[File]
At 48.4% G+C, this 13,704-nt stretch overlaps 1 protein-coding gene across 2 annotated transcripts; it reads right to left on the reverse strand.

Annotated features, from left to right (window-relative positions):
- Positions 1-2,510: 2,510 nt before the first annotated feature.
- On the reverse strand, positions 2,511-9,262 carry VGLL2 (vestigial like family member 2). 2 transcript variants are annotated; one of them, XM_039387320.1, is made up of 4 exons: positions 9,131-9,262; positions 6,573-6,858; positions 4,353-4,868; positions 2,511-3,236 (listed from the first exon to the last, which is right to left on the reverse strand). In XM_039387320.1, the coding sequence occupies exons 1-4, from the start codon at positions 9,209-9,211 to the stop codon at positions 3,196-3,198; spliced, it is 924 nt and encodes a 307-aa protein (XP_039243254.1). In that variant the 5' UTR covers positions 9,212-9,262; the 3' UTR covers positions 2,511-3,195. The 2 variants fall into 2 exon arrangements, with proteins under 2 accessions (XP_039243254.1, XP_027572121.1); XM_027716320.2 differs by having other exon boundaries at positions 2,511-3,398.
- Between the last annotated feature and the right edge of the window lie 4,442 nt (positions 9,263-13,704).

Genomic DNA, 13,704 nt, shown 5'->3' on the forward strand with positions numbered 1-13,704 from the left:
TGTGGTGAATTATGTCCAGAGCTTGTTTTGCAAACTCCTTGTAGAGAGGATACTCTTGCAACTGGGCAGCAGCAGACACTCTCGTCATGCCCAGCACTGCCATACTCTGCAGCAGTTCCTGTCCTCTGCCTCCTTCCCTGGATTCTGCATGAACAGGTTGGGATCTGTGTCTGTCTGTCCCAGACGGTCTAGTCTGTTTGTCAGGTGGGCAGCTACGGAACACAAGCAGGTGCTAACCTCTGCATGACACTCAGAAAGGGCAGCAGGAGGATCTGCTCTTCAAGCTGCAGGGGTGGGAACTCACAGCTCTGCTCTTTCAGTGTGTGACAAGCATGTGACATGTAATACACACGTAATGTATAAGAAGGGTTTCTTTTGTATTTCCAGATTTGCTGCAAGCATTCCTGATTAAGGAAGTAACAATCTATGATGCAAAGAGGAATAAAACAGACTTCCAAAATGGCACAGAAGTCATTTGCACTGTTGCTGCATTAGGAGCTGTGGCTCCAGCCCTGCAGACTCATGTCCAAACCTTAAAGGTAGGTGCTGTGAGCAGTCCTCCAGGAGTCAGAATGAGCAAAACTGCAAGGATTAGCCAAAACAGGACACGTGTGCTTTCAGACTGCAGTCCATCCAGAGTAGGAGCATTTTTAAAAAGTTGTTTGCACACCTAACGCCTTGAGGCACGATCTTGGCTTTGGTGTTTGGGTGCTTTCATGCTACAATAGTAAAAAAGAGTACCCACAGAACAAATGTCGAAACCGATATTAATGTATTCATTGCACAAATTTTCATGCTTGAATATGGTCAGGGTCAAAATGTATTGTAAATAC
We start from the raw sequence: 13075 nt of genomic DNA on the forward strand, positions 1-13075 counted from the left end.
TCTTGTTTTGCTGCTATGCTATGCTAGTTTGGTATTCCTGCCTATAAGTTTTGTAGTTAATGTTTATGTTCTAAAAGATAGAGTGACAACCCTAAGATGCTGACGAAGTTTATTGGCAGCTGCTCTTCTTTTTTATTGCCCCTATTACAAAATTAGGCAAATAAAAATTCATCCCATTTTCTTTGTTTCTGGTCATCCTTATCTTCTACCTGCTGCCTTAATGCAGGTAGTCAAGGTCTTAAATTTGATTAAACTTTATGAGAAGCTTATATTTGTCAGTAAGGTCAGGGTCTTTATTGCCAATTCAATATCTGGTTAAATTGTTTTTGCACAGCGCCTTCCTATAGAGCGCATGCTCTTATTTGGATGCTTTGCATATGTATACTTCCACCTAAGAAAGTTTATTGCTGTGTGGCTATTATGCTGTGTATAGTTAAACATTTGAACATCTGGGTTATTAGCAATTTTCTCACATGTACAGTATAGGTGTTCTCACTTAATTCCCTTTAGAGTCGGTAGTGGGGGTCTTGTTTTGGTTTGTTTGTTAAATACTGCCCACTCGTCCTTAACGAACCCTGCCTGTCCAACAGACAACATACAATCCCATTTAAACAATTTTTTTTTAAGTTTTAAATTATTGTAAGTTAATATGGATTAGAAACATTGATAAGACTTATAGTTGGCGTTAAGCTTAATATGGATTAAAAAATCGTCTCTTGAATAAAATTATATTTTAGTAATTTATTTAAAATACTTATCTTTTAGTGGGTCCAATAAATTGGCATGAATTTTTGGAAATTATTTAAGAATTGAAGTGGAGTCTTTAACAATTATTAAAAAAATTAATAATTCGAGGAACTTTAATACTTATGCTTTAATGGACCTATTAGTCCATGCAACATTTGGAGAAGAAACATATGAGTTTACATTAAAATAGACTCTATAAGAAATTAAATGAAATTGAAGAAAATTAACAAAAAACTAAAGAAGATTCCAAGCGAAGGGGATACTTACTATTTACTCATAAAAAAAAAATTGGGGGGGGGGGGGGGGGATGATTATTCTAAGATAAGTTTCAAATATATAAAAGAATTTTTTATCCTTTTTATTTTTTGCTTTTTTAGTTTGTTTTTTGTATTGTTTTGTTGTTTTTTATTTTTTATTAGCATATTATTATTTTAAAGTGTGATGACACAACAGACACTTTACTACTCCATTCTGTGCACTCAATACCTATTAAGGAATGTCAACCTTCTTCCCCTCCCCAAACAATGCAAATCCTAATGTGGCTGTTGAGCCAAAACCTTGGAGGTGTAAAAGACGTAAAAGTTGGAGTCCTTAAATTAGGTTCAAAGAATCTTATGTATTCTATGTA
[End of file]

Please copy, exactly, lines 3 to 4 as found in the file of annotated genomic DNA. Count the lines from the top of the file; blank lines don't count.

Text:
- Positions 1-2,510: 2,510 nt before the first annotated feature.
- On the reverse strand, positions 2,511-9,262 carry VGLL2 (vestigial like family member 2). 2 transcript variants are annotated; one of them, XM_039387320.1, is made up of 4 exons: positions 9,131-9,262; positions 6,573-6,858; positions 4,353-4,868; positions 2,511-3,236 (listed from the first exon to the last, which is right to left on the reverse strand). In XM_039387320.1, the coding sequence occupies exons 1-4, from the start codon at positions 9,209-9,211 to the stop codon at positions 3,196-3,198; spliced, it is 924 nt and encodes a 307-aa protein (XP_039243254.1). In that variant the 5' UTR covers positions 9,212-9,262; the 3' UTR covers positions 2,511-3,195. The 2 variants fall into 2 exon arrangements, with proteins under 2 accessions (XP_039243254.1, XP_027572121.1); XM_027716320.2 differs by having other exon boundaries at positions 2,511-3,398.